Steamboat Springs Deborah Fuller plans on local residents taking home more than pamphlets of information from Yampatika's 2002 Earth Day.
The event is from 10 a.m. to 2 p.m. today at Olympian Hall.
"This is another avenue for us to connect people to the landscape," said Fuller, executive director of Yampatika.
The event will include hands-on activities that will educate residents about a wide variety of environmental concerns such as chronic wasting disease, tree planting, recycling used computers, drought, air population, bears and water conservation.
"It gives us the opportunity to educate more people," Fuller said.
She said not everybody knows all of the environmental issues present in the local area and hopes residents will take advantage of the local organizations and professionals who will be available to answer questions and provide information.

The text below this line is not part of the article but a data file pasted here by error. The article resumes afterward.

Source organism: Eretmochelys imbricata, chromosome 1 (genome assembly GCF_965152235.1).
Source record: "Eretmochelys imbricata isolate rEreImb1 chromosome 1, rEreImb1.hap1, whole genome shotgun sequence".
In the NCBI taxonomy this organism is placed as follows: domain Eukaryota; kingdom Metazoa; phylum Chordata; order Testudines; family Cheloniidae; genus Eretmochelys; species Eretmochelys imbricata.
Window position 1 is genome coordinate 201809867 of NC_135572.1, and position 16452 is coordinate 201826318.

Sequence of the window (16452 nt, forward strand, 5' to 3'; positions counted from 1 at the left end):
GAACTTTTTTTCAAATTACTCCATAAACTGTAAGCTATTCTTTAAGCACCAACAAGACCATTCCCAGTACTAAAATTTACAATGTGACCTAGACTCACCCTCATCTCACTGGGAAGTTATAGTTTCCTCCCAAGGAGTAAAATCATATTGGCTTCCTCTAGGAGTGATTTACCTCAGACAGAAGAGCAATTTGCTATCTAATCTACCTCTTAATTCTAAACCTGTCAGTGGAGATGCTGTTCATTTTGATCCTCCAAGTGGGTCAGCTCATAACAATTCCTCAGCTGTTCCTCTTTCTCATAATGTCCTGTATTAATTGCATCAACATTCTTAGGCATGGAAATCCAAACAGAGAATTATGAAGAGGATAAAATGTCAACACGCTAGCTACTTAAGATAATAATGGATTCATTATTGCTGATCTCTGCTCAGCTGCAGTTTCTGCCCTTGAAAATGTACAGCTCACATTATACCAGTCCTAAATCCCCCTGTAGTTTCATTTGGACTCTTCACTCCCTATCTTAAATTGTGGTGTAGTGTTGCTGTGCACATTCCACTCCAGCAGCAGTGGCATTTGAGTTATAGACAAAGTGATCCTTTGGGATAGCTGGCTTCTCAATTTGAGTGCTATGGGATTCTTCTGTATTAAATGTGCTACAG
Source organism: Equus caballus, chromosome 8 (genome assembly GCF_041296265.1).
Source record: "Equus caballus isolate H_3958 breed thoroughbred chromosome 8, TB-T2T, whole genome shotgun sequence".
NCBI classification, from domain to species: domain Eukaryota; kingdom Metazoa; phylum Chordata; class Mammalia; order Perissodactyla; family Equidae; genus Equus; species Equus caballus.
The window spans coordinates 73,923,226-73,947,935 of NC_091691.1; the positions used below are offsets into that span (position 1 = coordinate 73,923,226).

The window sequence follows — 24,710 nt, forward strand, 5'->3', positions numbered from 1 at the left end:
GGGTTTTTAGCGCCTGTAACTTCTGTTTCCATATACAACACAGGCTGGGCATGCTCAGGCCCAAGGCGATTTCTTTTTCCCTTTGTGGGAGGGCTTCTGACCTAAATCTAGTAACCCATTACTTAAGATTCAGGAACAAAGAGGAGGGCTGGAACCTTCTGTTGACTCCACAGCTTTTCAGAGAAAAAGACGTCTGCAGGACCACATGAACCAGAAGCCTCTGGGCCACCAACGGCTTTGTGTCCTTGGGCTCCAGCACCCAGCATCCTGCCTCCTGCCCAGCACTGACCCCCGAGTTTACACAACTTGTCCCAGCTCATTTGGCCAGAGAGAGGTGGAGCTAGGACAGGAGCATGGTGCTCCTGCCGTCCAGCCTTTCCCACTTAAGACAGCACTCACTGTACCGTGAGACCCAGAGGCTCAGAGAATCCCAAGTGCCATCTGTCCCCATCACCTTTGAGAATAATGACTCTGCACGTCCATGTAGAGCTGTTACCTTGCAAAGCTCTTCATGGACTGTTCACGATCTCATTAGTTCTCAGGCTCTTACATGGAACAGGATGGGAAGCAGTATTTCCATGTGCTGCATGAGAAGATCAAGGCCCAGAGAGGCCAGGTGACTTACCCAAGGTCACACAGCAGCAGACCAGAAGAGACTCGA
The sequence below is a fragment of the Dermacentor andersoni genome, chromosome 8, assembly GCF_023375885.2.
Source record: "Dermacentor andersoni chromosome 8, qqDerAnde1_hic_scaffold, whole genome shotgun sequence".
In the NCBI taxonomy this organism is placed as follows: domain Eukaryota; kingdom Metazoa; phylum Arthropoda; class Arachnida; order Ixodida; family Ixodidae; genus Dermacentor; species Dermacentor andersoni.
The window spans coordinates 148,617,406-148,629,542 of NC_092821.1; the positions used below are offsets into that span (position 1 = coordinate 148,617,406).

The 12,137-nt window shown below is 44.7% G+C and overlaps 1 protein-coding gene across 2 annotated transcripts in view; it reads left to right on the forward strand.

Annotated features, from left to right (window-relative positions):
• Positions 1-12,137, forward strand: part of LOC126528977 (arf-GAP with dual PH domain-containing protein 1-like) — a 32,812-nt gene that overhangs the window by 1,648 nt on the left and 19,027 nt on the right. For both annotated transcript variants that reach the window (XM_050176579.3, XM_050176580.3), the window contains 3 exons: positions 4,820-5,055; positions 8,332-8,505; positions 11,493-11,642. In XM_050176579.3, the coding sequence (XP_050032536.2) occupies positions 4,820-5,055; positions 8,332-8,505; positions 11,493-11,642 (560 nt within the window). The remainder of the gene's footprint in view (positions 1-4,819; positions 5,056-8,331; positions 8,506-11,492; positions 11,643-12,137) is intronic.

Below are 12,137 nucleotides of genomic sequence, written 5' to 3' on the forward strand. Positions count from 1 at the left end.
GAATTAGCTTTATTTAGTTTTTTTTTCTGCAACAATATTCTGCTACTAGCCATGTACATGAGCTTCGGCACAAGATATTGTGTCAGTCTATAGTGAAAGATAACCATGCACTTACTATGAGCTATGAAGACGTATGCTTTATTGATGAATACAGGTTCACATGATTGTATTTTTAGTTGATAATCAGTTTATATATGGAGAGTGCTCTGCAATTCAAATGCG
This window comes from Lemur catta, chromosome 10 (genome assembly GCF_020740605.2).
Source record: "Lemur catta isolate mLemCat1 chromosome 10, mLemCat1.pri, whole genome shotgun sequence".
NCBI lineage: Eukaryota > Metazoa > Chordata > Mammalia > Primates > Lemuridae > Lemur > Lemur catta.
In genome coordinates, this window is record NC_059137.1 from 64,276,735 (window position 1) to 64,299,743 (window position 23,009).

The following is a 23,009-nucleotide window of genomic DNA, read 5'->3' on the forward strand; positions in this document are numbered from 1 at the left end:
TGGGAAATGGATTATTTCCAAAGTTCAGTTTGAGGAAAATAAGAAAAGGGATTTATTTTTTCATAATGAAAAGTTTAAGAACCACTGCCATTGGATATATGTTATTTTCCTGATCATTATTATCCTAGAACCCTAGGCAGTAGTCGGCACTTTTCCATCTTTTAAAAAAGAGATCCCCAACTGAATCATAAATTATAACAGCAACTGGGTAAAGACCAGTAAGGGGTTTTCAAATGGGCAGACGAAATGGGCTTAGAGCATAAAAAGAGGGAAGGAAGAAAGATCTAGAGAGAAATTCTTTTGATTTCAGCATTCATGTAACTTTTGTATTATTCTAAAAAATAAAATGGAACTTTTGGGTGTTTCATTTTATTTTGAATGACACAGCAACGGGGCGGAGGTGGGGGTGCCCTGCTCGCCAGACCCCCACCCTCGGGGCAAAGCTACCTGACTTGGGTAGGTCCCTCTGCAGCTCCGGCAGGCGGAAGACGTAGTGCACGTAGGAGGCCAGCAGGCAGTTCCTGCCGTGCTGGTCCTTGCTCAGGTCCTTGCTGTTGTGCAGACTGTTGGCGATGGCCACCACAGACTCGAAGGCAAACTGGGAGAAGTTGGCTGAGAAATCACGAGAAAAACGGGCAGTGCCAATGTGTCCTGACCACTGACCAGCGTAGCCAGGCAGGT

There will be contests at the event, including a contest to see who can pick up the most trash and one to see who can pick up the most dog waste. Fuller said the prevalence of trash and dog waste in community areas and trails has created a large problem that needs to be addressed.
Eco-friendly products will be displayed and children will used recycled egg cartons to plant seeds.
By increasing the community's awareness of current problems, organizers hope it will inspire residents to improve the quality of life in the local community by making environmentally friendly decisions.
Organizations that will participate range from the Division of Wildlife to the Colorado Wilderness Network. While the event is designed to be informative, it also should be fun for both children and adults.
Fuller said the emphasis this year is on hands-on activities to make the day more interesting for all ages and fun for families.
Bunny Sings Wolf will perform folk songs about the sacredness of Mother Earth.
The message of Wolf's singing emphasizes seeing the environment as an integrated part of daily life. Fuller said Wolf's folk songs embody the meaning of the 2002 Earth Day celebration through their appreciation of nature.
Considering the importance of the land and people's connectivity to it is something organizers hope to illustrate through their activities and information.
"Raising the level of awareness is what is taking place here," Fuller said.